Following a defiant seventh-round knockout of previously unbeaten Jose Pedraza (22-1, 12...
Hoop’s newest ‘it’ guy
“It feels good to be compared to Yao Ming,” Bhamar says.
Yao’s move from Shanghai to the NBA made him an icon in China. Bhamar, a shy youngster from rural India, realizes he has a long way to go before he can be talked about in such terms.
He was among eight players — four boys and four girls — chosen to attend an IMG basketball academy in Florida. The Basketball Federation of India recently joined the sports management company IMG-Reliance as part of a 30-year plan to promote the sport.
Bhamar’s height alone has ensured that he is someone to watch at the one-year training program.
“I have to work very hard on my speed, power and agility to do well at the top level,” Bhamar says while watching the national championships in New Delhi.
“The training methods are very different (in Florida) and I was initially worried whether I would be able to cope with the strenuous sessions.”
Bhamar started playing basketball six years ago. He says there is a huge talent gap between players in India and those in the U.S.
“I think players here need to forget their style of play,” he said. “I was unable to match top (Indian) seniors before I left for my training, but I can already feel the difference when I play with them now in practice.”
Bhamar’s father is Balbir Singh Bhamar, a 7-footer who was unable to pursue a basketball career because of few opportunities.
“I am really lucky to have got the chance and I want to make my family, coaches and country proud by doing well,” the younger Bhamar says.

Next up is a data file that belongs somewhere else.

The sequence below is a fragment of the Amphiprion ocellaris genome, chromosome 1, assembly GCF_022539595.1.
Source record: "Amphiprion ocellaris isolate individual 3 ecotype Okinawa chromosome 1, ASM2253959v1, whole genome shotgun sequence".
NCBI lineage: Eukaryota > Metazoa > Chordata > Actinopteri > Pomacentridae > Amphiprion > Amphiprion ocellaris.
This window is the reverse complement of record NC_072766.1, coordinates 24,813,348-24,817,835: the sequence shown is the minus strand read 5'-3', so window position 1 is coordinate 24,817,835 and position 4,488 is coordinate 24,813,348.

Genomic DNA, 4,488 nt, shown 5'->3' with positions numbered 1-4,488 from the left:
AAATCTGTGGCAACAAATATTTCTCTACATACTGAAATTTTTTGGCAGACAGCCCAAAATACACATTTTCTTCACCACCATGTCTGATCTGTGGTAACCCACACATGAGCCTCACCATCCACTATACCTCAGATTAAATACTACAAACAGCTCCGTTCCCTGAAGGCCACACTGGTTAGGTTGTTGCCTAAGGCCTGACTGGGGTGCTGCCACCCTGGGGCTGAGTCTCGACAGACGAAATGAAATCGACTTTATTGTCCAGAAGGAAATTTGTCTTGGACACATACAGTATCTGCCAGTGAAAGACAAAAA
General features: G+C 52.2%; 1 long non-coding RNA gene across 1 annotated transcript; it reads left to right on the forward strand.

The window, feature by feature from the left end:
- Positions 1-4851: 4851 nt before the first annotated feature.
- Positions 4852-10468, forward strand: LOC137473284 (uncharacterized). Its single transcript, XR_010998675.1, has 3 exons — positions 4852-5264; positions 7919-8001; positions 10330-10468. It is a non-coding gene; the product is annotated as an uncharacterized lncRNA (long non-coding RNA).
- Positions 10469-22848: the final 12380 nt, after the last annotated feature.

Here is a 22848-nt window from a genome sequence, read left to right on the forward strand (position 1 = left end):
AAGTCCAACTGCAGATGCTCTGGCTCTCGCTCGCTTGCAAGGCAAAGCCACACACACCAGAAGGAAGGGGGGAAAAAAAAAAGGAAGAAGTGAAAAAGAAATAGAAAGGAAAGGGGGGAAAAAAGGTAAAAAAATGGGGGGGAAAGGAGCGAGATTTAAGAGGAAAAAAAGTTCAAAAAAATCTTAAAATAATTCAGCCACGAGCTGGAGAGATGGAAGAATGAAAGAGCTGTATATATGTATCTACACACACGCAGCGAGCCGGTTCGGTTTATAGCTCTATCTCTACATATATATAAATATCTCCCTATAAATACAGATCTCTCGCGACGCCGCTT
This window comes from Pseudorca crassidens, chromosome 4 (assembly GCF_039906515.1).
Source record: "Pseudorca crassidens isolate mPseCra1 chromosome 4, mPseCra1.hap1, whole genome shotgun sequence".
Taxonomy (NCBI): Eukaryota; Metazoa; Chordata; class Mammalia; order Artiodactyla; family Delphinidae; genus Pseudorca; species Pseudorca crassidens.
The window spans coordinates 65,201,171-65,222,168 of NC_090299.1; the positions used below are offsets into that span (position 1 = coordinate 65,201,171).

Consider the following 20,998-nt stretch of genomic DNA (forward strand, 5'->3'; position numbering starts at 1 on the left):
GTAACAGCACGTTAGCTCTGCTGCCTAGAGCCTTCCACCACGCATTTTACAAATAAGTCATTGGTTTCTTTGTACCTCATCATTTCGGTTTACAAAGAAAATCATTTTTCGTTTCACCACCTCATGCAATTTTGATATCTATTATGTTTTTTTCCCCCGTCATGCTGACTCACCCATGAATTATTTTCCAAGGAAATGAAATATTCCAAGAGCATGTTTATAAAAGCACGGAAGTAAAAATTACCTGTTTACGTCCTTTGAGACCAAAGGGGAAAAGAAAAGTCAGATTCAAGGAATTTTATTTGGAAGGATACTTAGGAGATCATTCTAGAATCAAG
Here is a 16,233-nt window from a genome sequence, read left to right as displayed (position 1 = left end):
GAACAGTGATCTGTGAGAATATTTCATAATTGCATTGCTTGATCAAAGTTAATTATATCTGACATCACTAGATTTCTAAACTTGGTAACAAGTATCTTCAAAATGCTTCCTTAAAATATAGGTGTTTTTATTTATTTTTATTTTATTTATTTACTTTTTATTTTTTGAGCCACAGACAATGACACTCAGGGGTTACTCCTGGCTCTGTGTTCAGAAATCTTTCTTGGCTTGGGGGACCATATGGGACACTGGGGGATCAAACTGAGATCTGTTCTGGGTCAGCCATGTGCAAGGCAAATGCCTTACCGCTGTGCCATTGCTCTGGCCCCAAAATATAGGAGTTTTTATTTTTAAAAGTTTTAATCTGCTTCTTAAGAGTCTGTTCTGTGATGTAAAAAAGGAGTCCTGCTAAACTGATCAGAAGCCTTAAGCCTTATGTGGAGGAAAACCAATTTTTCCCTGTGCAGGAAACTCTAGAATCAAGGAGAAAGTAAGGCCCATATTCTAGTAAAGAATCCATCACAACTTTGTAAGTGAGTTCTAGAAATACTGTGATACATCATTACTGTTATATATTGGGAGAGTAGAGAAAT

“The NBA officials I have met have also praised me and see a great prospect in me,” he added. “I am going to give it everything.”
Coach Teja Singh Dhaliwal, who runs an academy at Ludhiana City in the northern state of Punjab, remembers the day Bhamar walked in with his father wanting to play basketball.
“He was 5 feet and 9 inches tall when he came to our facility five or six years ago. We had invited players for trials, and his height being exceptional for his age we decided to train him,” Dhaliwal said.
Harish Sharma, secretary of India’s basketball federation and a former India player, is encouraged about Bhamar’s chances.
“We are hoping he will be for India what Yao Ming was for China,” he said.
“Though we have quite a few players who we hope will help improve the image of the game in the country, he has an iconic status already.”
“He is focused, hardworking and has tremendous potential. One star player like this in NBA could mean a big boost for the game in India.”